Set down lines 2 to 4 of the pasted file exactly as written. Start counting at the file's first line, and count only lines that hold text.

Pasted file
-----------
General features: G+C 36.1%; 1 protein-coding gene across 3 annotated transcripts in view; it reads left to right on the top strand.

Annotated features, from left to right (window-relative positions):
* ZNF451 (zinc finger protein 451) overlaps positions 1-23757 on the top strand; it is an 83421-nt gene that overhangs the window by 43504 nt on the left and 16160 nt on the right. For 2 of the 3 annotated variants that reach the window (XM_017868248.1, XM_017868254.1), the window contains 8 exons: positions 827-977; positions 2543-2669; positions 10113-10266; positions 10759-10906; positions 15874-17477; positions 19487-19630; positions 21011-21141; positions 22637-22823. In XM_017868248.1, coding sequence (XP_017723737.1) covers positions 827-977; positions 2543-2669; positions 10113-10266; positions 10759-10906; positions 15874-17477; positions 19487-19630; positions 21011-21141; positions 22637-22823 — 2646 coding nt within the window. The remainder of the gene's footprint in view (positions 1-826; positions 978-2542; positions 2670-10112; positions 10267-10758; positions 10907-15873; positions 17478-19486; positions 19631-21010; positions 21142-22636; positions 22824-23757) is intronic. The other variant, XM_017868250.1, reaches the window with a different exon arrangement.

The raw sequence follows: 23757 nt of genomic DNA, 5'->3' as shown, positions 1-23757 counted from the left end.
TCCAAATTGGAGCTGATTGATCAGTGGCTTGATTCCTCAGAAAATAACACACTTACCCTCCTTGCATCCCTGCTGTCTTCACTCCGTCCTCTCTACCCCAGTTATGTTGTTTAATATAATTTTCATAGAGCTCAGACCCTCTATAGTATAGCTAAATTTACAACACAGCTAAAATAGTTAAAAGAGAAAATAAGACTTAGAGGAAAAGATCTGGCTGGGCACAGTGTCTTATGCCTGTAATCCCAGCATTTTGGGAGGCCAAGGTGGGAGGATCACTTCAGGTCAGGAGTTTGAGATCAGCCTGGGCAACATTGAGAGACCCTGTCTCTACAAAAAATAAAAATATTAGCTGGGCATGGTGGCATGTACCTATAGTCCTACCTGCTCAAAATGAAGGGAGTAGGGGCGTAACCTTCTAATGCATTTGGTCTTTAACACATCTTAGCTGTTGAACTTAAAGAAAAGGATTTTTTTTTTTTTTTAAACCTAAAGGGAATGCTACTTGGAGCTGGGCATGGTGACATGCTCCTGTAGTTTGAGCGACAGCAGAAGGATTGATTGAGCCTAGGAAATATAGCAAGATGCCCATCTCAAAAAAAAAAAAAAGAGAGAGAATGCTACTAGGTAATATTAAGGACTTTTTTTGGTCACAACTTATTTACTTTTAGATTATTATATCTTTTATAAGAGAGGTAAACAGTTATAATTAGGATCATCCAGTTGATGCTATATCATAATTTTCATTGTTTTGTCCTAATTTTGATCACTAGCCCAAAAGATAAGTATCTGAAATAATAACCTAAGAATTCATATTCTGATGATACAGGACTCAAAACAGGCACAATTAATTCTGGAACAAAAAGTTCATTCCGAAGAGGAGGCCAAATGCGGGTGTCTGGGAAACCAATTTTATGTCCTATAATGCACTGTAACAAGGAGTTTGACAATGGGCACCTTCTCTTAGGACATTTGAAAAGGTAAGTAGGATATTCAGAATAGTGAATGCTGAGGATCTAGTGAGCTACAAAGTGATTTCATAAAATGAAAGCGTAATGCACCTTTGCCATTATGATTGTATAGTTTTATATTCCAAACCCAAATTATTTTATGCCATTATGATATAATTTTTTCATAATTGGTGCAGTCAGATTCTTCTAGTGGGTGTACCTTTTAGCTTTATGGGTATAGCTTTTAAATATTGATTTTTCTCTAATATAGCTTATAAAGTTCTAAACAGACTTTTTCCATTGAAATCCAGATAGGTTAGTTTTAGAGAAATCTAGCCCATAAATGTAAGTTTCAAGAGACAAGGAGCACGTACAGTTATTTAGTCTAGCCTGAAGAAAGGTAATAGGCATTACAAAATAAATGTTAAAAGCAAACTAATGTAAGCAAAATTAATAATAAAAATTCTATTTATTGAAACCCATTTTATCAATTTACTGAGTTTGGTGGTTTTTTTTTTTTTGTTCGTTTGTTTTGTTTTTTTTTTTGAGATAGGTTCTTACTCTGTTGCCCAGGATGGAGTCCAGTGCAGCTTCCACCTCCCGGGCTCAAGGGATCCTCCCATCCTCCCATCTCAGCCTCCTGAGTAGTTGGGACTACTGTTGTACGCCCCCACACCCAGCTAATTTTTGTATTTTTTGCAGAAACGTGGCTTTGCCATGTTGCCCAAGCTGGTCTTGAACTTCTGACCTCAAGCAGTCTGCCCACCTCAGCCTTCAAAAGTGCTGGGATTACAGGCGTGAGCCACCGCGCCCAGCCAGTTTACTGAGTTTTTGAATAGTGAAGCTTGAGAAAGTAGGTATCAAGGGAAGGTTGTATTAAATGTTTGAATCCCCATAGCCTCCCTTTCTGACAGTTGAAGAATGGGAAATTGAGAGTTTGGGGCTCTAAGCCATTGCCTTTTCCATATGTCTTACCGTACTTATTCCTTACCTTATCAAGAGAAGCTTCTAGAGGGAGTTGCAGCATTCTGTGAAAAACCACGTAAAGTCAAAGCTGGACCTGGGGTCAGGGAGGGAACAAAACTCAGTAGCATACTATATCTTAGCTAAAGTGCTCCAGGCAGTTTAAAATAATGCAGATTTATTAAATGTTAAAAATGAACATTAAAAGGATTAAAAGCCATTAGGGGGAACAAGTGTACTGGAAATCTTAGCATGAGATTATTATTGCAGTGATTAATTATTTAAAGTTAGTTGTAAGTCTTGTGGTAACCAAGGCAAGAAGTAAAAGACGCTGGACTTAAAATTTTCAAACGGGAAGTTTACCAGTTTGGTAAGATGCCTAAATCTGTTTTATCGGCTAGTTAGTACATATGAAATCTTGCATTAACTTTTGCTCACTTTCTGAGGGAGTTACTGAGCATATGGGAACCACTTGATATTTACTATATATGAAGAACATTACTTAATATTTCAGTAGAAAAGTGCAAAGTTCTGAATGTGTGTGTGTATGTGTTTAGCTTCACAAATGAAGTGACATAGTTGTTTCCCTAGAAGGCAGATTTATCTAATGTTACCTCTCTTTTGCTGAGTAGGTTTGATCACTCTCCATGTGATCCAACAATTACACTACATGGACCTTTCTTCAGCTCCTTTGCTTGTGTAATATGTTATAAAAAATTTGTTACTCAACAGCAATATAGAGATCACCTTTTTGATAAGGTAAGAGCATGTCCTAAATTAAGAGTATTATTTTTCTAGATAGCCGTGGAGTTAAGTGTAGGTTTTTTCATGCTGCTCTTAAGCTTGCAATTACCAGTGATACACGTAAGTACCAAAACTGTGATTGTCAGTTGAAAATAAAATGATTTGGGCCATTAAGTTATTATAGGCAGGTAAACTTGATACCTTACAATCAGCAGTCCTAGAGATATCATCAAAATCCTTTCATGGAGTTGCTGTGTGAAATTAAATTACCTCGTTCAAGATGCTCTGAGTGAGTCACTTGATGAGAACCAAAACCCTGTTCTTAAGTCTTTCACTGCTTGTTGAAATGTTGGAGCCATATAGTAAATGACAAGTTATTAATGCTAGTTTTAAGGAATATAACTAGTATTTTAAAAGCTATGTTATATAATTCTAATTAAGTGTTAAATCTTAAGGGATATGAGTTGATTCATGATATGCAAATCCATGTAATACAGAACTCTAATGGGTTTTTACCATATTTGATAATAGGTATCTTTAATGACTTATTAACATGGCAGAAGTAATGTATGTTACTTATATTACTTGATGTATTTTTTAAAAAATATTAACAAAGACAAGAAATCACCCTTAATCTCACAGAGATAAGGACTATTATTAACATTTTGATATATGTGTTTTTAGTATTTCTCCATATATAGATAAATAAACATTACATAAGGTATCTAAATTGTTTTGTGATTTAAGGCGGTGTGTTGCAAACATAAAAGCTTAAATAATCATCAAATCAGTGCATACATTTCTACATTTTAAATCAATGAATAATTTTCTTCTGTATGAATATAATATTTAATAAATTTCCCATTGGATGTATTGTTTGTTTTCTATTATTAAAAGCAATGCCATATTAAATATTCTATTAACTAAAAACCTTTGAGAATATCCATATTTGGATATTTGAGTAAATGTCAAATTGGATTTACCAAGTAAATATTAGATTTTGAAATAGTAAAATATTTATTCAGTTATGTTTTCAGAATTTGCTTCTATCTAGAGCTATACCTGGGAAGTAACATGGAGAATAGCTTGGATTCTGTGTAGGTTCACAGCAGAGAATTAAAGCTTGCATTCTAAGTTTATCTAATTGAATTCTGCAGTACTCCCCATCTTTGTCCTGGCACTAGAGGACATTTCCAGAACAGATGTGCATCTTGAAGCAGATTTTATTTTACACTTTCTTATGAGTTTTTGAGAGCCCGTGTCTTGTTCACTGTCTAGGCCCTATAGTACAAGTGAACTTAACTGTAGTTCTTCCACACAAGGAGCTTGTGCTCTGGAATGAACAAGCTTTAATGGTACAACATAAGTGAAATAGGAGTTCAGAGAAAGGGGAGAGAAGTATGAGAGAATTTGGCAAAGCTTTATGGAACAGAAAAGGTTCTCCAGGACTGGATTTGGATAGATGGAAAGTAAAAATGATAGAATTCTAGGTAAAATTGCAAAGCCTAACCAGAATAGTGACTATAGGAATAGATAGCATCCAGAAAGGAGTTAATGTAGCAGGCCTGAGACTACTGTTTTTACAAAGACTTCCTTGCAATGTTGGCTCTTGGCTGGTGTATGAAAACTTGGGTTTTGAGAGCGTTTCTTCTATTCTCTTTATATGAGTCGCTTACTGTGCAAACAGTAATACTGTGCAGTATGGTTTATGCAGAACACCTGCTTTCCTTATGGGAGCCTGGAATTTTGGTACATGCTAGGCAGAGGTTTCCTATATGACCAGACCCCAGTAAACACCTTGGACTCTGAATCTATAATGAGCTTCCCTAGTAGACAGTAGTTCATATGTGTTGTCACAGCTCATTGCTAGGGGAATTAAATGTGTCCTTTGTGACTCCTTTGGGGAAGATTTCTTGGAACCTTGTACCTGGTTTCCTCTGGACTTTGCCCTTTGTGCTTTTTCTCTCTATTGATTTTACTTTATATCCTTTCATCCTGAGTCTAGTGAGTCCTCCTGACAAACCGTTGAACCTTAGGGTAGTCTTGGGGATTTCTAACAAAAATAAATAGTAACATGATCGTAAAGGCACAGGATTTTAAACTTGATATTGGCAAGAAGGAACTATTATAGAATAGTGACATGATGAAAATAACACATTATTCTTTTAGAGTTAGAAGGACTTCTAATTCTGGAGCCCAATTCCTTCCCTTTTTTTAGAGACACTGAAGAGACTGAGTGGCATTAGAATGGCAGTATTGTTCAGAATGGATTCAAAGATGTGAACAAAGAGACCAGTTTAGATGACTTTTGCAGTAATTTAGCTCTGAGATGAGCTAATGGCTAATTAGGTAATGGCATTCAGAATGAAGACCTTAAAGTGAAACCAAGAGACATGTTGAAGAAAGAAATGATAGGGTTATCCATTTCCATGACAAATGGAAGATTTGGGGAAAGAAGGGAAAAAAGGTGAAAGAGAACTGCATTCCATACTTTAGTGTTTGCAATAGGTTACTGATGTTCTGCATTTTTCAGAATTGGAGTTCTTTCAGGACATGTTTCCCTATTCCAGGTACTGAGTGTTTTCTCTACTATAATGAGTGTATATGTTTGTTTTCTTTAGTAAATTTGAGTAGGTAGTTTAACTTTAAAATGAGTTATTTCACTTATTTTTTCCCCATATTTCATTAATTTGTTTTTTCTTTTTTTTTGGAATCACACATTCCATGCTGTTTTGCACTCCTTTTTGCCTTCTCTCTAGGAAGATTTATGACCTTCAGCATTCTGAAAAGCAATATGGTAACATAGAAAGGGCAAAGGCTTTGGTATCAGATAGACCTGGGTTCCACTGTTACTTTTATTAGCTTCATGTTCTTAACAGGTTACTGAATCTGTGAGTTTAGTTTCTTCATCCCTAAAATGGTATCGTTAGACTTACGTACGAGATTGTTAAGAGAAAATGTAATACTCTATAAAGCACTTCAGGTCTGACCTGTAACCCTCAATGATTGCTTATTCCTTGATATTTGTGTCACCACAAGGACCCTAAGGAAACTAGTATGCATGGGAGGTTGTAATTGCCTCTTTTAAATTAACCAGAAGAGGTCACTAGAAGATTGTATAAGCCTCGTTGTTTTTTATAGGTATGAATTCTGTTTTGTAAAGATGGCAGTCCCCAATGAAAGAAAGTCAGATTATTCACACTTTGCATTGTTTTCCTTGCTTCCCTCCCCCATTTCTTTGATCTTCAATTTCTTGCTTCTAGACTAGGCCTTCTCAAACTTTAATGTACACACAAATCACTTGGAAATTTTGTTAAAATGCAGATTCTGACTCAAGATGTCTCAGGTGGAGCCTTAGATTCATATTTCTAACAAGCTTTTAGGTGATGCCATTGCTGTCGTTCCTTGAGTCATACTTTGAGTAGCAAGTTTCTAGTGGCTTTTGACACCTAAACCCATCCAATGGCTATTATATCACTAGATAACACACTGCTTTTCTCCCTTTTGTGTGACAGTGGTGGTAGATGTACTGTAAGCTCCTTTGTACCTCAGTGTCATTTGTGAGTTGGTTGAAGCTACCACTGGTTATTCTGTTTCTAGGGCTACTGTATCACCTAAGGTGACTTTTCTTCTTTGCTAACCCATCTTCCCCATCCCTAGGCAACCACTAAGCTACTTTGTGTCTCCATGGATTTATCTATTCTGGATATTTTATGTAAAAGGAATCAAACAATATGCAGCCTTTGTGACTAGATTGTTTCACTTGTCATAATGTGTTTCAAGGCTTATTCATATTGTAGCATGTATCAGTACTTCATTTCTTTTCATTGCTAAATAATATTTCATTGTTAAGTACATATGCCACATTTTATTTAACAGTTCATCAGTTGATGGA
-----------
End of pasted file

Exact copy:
Annotated features, from left to right (window-relative positions):
* ZNF451 (zinc finger protein 451) overlaps positions 1-23757 on the top strand; it is an 83421-nt gene that overhangs the window by 43504 nt on the left and 16160 nt on the right. For 2 of the 3 annotated variants that reach the window (XM_017868248.1, XM_017868254.1), the window contains 8 exons: positions 827-977; positions 2543-2669; positions 10113-10266; positions 10759-10906; positions 15874-17477; positions 19487-19630; positions 21011-21141; positions 22637-22823. In XM_017868248.1, coding sequence (XP_017723737.1) covers positions 827-977; positions 2543-2669; positions 10113-10266; positions 10759-10906; positions 15874-17477; positions 19487-19630; positions 21011-21141; positions 22637-22823 — 2646 coding nt within the window. The remainder of the gene's footprint in view (positions 1-826; positions 978-2542; positions 2670-10112; positions 10267-10758; positions 10907-15873; positions 17478-19486; positions 19631-21010; positions 21142-22636; positions 22824-23757) is intronic. The other variant, XM_017868250.1, reaches the window with a different exon arrangement.

The raw sequence follows: 23757 nt of genomic DNA, 5'->3' as shown, positions 1-23757 counted from the left end.